I'd like to keep this very simple and high level for the other laypersons out there like myself...
My understanding is that carbs are your main source of energy. So the more carbs I eat, theoretically the more energy I have (as a highly active person). If this holds true, then does the AMOUNT of energy translate only to how long I can work out for, i.e. stamina, or can it also affect my power output, i.e. intensity.
For instance, marathon runners eat for stamina, sprinters eat for intensity. If I eat more carbs, will i see a performance increase across different time domains of my workouts, i.e. short durations with high intensity and long workouts that require stamina?
Please clarify if there are different approaches to eating for different circumstances. Thanks everyone!
asked byRich_2 (0)
Get FREE instant access to our Paleo For Beginners Guide & 15 FREE Recipes!
on September 13, 2011
at 04:25 PM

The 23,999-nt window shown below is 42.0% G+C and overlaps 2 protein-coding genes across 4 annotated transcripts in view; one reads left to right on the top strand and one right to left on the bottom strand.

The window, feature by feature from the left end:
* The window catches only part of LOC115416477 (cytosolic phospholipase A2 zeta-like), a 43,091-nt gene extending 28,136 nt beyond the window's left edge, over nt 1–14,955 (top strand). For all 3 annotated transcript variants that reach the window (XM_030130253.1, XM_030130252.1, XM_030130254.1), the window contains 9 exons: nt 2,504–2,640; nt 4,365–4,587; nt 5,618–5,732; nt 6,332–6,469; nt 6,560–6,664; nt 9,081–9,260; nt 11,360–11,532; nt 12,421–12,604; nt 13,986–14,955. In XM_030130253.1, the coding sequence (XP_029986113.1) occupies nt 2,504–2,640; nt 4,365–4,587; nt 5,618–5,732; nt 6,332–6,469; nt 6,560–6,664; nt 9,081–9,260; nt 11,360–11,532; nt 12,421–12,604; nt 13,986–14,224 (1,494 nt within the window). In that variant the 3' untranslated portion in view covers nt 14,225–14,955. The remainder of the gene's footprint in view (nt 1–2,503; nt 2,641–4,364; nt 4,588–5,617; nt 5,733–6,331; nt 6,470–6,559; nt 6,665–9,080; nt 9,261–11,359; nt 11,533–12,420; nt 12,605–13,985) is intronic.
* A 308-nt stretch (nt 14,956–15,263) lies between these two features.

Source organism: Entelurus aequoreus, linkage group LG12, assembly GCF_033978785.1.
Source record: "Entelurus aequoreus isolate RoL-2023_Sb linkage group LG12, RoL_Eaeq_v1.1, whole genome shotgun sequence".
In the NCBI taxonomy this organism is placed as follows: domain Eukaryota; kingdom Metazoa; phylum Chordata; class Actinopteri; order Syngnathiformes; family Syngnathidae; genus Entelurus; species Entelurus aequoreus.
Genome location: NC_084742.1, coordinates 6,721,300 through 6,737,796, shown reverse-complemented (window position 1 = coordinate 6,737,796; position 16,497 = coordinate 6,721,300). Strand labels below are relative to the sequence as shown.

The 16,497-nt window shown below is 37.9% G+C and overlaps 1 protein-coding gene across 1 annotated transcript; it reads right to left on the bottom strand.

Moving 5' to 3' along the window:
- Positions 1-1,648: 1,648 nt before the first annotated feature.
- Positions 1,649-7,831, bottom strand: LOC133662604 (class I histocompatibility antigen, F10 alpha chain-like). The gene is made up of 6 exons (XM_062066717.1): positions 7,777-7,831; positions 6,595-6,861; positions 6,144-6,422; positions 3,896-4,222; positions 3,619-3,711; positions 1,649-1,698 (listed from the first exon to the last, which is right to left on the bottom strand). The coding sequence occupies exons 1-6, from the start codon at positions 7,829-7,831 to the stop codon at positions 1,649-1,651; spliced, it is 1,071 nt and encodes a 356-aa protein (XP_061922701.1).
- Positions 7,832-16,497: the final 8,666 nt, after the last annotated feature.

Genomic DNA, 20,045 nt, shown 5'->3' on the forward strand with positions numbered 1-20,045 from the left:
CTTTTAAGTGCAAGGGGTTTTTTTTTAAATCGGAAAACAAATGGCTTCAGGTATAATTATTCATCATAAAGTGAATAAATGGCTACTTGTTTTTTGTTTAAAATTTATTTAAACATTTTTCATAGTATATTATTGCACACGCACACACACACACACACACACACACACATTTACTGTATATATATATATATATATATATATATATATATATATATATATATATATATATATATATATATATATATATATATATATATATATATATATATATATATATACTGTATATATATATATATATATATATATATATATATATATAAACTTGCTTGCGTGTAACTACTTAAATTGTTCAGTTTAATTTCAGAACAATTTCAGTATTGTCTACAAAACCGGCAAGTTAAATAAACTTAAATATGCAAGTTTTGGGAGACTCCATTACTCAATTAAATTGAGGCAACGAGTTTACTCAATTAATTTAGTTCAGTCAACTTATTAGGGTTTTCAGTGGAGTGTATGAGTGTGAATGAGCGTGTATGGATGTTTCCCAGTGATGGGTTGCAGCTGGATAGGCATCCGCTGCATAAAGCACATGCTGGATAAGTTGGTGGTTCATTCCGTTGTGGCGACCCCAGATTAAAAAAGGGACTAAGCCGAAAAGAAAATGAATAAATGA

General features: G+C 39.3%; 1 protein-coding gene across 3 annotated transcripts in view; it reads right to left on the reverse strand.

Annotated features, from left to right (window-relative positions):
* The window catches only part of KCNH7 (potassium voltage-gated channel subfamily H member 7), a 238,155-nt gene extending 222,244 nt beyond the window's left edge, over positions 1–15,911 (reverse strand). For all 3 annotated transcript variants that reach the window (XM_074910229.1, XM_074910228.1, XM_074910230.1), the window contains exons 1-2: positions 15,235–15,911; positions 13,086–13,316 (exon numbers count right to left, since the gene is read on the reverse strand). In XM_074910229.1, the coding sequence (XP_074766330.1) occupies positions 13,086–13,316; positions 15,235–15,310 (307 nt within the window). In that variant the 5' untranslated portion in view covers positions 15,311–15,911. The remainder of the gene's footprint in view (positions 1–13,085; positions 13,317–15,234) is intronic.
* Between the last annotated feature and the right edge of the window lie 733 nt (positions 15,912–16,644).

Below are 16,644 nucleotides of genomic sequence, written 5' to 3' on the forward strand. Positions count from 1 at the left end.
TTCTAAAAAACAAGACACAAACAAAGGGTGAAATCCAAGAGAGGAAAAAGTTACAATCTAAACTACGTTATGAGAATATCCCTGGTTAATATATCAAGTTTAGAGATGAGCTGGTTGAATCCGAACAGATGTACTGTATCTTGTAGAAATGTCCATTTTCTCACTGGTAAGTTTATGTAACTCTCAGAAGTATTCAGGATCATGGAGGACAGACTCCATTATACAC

Carbs are good for high intensity workouts, it takes less O2 to burn carbs than fat, so they work well when O2 is going to be in short supply, such as during a very intense workout. But your body can only store about 2,000 calories worth of carbs in your liver and muscles, thats all you can hold, on average. Of course if you train alot you may be able to increase that number a bit, but generally your 'carb gas tank' is limited, and tiny. So if you eat 5 huge bowls of pasta, once your 'carb gas tank' is full, the rest gets stored as fat. Typically the cells in your body burn a mix of fat and carbs, this mix will vary according to how much enegry is need at the time. At low intensity, like walking around, sitting, driving....all the times whey you are not working so hard it feels like your heart is going to blow out, you burn way more fat than carbs. This is because your body, even if you have very low bodyfat%, will have tens of thousands of calories stored as fat that you can burn as enegry. Heres the math on that one, you can figure body fat % with a tape measure and be sort of in the ballpark of how many pounds of fat you've got, there are 453.6 grams per pound, and 9 calories per gram. So it makes sense to burn more of the thing you have the most of, and conserve that which you have little of. You are an active person, but there is no way you spend the bulk of your time at intensities high enough to be burning more carbs than fats, it just isn't possible. So you dont really have to eat many carbs to top off your carb gas tank, and alot of the carbs you eat will wind up as fat anyhow on account of bloodsugar spikes and then the insulin spike that will store everthing as fat if you need it to or not. Marathon runners dont really eat for stamina, they train for it. Sprinters train for intensity. These activites require the body to burn different mixes of fat/carbs. The marathon runner would be better off to run at an intensity that burns more fat than carbs, so he/she will never run out of enegry, and the sprinter runs so damn fast that they will burn mostly carbs, but they only run 100 meters or so and that intensity, so you wouldnt need 5 huge bowls of pasta to refill the tank. You'd be better off to eat a few carbs, more good protein (not in shake form) and get most of your calories from fat, because thats what you burn more of anyway, and the more fat you eat, the more fat you will burn, which means you burn fewer carbs and conserve your tiny carb gas tank even more. This also means that all the protein you eat wont be used as enegry, it'll be used to build you some new muscles, and repair the old ones. Tuns out your body is just plain better at processing protein and fat than it is at processing carbs, less enegry is wasted and more muscle is grown, and thats what you need for stamina or intensity.